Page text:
Tutoring is a booming business. In the U.S., it is reportedly a $4.9 billion industry. It is considered to be relatively recession-resistant in that parents are reluctant to cut education services to help their children. While in-person tutoring is likely to continue to experience strong growth, online learning may be even stronger. The size of the online tutoring market in the U.S. has been estimated at $608 million with an average growth of 6.9% between 2014–2019. However, because of COVID-19, e-learning may grow even faster. For those who have an existing tutoring business, this may present an opportunity to consider franchising. Before moving forward, there are costs and benefits to be weighed as with any franchise. These issues should be considered in relation to how they specifically apply to a tutoring franchise. For example:
Market size and location.
If you will be offering in-person tutoring, then you will want to target franchisees in optimal markets with a high percentage of parents who can afford tutoring services. With online tutoring, you may have more flexibility in terms of the location of your franchisee. However, either way, you must comply with both federal and state franchise rules. Many states have their own requirements for filing and registration and they may vary depending on where the franchisor is domiciled, where the franchisee is domiciled, or where the business will be located. You will need to consult an experienced franchise lawyer about compliance with these rules.
Typically, tutors have an educational background. For added credibility, you may want to require that franchisees hire tutors with tutoring certifications from the National Tutoring Association, American Tutoring Association, and other certifying bodies. If the franchise will have a physical location, franchisees will need to access a good pool of candidates in the area at an affordable price. Note that tutors may be considered “employees” rather than “independent contractors,” which means they are subject to wage, hour, and other employment laws.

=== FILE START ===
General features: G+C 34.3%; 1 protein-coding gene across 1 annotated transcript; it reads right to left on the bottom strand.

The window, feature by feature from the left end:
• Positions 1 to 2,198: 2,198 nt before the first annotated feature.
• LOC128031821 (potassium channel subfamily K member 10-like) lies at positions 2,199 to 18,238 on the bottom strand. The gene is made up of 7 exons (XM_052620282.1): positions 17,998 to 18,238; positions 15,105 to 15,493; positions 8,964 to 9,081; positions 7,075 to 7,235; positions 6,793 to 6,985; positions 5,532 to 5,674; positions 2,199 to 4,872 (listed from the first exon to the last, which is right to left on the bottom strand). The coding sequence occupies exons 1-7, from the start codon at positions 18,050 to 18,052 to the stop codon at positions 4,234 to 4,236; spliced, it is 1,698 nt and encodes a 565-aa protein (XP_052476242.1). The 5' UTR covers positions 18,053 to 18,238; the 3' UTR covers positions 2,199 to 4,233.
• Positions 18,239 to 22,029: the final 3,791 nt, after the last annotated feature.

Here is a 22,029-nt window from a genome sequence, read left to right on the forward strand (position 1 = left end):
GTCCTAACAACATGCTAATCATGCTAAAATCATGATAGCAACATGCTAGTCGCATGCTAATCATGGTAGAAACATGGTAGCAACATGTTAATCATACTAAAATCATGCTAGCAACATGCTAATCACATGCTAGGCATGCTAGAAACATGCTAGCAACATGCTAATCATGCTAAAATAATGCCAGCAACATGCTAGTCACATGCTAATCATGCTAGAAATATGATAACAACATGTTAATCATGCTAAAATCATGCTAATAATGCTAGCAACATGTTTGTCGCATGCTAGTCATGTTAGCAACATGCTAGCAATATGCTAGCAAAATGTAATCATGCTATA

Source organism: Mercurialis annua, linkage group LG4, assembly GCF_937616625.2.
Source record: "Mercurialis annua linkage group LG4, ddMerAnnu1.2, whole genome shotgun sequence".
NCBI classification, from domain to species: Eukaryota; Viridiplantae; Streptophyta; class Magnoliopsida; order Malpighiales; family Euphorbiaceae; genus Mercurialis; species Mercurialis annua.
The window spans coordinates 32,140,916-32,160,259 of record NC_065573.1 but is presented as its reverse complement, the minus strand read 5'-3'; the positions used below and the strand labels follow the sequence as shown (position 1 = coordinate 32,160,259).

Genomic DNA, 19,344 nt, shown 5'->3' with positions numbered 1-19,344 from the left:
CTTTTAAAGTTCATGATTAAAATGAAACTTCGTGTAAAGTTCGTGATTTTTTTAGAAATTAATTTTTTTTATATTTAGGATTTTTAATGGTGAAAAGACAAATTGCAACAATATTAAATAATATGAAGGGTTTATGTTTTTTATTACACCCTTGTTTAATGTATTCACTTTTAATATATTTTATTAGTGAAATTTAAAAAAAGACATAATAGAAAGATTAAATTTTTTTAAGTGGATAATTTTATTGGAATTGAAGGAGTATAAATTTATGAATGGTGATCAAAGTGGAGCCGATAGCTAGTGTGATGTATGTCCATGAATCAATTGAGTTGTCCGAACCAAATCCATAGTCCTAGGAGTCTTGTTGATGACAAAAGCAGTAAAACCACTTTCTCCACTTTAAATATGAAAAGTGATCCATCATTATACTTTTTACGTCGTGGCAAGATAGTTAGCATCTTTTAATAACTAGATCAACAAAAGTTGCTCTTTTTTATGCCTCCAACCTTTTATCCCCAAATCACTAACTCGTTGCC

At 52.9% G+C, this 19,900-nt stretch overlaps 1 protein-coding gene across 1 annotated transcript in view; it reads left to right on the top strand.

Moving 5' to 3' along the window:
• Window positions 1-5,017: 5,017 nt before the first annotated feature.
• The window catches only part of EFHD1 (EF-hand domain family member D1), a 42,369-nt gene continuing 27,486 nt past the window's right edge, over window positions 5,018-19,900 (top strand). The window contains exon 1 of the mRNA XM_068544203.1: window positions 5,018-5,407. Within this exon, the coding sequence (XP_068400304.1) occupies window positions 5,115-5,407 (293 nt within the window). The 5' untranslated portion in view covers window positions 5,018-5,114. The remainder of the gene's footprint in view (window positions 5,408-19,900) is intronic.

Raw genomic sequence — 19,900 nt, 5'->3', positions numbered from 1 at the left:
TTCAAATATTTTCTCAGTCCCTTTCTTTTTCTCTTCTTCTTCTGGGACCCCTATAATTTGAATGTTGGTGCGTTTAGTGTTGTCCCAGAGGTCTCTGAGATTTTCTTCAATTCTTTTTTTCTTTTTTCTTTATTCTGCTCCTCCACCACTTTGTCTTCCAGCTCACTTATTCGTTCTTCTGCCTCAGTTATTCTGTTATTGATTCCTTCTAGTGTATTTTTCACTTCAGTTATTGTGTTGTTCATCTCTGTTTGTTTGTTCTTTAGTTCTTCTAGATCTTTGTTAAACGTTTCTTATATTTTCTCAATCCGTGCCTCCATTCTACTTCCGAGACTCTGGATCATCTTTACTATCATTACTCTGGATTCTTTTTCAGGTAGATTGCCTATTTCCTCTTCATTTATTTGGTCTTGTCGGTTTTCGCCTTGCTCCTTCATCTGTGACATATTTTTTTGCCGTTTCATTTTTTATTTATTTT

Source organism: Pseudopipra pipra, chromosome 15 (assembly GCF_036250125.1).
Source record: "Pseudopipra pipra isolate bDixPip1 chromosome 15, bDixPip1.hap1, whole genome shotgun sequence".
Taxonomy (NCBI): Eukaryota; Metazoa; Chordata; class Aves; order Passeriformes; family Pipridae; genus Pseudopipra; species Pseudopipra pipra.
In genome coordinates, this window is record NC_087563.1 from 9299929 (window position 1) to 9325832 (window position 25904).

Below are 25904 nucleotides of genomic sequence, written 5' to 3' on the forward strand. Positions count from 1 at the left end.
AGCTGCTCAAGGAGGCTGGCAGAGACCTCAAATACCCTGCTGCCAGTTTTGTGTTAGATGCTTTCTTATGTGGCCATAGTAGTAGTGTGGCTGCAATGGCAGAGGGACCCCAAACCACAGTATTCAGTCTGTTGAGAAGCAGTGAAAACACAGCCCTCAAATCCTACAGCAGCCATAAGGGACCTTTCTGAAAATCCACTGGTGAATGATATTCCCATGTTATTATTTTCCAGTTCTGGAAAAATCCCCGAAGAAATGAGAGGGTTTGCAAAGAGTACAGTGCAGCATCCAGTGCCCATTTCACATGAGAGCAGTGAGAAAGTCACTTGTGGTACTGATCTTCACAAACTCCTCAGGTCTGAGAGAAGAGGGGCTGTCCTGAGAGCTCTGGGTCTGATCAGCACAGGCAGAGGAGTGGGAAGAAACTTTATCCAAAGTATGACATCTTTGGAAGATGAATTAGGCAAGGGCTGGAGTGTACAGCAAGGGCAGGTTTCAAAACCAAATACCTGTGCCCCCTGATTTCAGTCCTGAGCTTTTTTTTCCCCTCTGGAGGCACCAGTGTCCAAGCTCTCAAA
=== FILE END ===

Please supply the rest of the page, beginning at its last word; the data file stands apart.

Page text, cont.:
Reserving rights to online sales.
If you are franchising an online learning business or your in-person tutoring business also offers online tutoring as a separate service, you will need to decide if you want to reserve the right to sell online services yourself. This information will need to be included in the Franchise Disclosure Document (FDD). Item 12 of the FDD sets forth the geographical areas within which your franchises will/may operate. You must consider whether you want the ability to sell products and/or services within a franchisee’s territory through Internet activities or other channels of distribution.
As the franchisor, you will have significant upfront costs related to business plans, legal documents, operations manuals, marketing materials, and other expenses. However, you also must consider the start-up costs for franchisees. An online learning franchise will have significantly lower costs for the franchisee than developing and maintaining a physical location. However, there may be added expenses related to training, software, tech support, and marketing for an online-only business.
Franchising your tutoring business has great potential for growth, but it is important to discuss the specifics of your situation with a knowledgeable franchise attorney and business advisor.
If you have questions about franchising your business, contact Lusthaus Law.